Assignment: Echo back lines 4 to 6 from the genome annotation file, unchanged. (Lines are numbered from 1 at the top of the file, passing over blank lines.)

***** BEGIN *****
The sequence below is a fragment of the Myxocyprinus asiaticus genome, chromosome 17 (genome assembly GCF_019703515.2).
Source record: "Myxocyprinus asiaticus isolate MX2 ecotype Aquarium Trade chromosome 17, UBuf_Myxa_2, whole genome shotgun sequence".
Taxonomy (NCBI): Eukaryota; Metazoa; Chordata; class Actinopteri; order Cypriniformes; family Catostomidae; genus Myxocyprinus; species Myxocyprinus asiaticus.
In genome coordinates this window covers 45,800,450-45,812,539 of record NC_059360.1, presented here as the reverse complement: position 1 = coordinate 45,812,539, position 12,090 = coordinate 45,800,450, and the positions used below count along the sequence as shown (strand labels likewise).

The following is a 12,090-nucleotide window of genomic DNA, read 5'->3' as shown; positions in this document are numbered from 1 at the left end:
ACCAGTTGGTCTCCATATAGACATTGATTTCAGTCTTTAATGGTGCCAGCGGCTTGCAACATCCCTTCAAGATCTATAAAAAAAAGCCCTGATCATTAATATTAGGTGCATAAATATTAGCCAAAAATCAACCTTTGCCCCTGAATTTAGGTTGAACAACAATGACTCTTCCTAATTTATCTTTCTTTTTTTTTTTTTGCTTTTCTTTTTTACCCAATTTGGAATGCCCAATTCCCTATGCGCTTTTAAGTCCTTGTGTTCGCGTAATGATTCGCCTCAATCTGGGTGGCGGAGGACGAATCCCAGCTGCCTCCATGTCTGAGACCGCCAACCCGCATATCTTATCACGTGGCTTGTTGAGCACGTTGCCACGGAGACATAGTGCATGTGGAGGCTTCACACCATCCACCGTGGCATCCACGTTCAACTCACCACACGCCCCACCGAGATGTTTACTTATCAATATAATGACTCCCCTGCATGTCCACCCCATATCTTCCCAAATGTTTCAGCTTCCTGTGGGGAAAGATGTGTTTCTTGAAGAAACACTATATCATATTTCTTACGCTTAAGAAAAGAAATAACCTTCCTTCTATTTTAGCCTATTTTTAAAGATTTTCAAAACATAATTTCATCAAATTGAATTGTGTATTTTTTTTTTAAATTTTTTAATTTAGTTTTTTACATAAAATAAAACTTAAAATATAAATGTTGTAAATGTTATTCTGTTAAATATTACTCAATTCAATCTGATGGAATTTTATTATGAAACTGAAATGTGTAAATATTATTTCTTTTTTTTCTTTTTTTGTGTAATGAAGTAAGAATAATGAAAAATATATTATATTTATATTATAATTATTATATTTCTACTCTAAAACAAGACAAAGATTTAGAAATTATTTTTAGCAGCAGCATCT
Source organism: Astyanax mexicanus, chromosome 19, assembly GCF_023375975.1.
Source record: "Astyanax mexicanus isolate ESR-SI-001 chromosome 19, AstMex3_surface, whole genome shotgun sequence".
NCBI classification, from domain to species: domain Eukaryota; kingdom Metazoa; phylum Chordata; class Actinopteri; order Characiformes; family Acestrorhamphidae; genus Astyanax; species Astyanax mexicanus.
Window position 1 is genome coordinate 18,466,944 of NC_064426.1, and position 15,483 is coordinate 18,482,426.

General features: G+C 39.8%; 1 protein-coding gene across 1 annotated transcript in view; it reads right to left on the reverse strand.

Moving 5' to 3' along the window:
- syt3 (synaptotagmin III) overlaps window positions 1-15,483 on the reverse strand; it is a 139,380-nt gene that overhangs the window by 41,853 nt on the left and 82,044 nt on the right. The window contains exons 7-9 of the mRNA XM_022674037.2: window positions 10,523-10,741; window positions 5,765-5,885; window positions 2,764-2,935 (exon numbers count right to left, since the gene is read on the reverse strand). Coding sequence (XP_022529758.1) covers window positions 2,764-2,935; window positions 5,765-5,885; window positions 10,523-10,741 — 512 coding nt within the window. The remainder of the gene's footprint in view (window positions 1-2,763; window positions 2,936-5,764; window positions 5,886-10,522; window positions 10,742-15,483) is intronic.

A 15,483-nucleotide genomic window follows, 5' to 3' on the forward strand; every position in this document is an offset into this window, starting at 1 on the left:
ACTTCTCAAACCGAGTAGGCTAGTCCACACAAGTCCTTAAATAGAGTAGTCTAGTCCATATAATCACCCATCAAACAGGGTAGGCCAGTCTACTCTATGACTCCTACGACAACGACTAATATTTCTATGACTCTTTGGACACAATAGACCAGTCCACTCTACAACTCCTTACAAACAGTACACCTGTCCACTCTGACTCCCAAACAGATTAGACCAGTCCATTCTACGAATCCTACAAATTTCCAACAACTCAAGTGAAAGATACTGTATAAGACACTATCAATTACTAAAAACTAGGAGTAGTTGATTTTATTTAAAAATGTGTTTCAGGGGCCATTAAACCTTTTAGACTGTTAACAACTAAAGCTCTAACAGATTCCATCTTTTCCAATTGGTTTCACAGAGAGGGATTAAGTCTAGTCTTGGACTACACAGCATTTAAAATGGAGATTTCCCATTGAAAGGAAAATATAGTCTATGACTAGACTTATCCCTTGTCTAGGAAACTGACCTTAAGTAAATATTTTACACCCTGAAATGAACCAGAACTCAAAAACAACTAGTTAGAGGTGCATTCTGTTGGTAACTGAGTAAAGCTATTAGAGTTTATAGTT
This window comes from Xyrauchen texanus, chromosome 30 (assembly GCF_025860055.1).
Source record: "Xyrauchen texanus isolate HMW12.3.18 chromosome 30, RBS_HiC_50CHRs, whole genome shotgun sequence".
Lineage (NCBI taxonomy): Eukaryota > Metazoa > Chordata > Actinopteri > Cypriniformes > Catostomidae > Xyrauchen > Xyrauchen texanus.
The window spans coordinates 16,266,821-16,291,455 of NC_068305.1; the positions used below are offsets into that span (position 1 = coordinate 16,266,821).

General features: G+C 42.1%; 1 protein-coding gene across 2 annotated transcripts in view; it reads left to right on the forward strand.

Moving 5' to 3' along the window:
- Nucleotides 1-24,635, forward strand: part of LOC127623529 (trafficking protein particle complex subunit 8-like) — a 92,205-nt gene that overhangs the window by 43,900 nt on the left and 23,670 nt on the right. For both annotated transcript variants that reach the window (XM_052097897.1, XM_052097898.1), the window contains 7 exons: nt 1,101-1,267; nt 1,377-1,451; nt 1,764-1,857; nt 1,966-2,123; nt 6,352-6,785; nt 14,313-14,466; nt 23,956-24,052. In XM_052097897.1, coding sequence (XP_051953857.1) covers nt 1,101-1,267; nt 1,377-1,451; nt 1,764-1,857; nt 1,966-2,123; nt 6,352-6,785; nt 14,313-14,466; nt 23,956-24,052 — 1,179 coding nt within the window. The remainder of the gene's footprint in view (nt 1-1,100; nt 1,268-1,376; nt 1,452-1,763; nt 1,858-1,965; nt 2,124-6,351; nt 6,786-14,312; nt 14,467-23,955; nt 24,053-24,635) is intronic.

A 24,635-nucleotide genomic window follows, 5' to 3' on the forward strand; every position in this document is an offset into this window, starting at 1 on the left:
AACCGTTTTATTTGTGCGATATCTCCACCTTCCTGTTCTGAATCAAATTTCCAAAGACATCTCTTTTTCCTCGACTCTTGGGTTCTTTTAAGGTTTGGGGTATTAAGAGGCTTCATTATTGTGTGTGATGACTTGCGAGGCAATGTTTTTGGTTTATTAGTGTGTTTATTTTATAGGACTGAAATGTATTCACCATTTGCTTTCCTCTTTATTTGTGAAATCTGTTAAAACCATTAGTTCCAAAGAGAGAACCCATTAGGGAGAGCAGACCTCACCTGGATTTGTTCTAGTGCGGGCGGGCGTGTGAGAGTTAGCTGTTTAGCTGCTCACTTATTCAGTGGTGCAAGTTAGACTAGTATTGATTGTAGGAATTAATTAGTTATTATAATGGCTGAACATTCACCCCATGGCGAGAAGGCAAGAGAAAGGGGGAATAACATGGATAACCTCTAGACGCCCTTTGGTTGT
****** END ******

In genome coordinates this window covers 45,800,450-45,812,539 of record NC_059360.1, presented here as the reverse complement: position 1 = coordinate 45,812,539, position 12,090 = coordinate 45,800,450, and the positions used below count along the sequence as shown (strand labels likewise).

The following is a 12,090-nucleotide window of genomic DNA, read 5'->3' as shown; positions in this document are numbered from 1 at the left end:
ACCAGTTGGTCTCCATATAGACATTGATTTCAGTCTTTAATGGTGCCAGCGGCTTGCAACATCCCTTCAAGATCTATAAAAAAAAGCCCTGATCATTAATATTAGGTGCATAAATATTAGCCAAAAATCAACCTTTGCCCCTGAATTTAGGTTGAACAACAATGACTCTTCCTAATTTATCTTTCTTTTTTTTTTTTTGCTTTTCTTTTTTACCCAATTTGGAATGCCCAATTCCCTATGCGCTTTTAAGTCCTTGTGTTCGCGTAATGATTCGCCTCAATCTGGGTGGCGGAGGACGAATCCCAGCTGCCTCCATGTCTGAGACCGCCAACCCGCATATCTTATCACGTGGCTTGTTGAGCACGTTGCCACGGAGACATAGTGCATGTGGAGGCTTCACACCATCCACCGTGGCATCCACGTTCAACTCACCACACGCCCCACCGAGATGTTTACTTATCAATATAATGACTCCCCTGCATGTCCACCCCATATCTTCCCAAATGTTTCAGCTTCCTGTGGGGAAAGATGTGTTTCTTGAAGAAACACTATATCATATTTCTTACGCTTAAGAAAAGAAATAACCTTCCTTCTATTTTAGCCTATTTTTAAAGATTTTCAAAACATAATTTCATCAAATTGAATTGTGTATTTTTTTTTTAAATTTTTTAATTTAGTTTTTTACATAAAATAAAACTTAAAATATAAATGTTGTAAATGTTATTCTGTTAAATATTACTCAATTCAATCTGATGGAATTTTATTATGAAACTGAAATGTGTAAATATTATTTCTTTTTTTTCTTTTTTTGTGTAATGAAGTAAGAATAATGAAAAATATATTATATTTATATTATAATTATTATATTTCTACTCTAAAACAAGACAAAGATTTAGAAATTATTTTTAGCAGCAGCATCT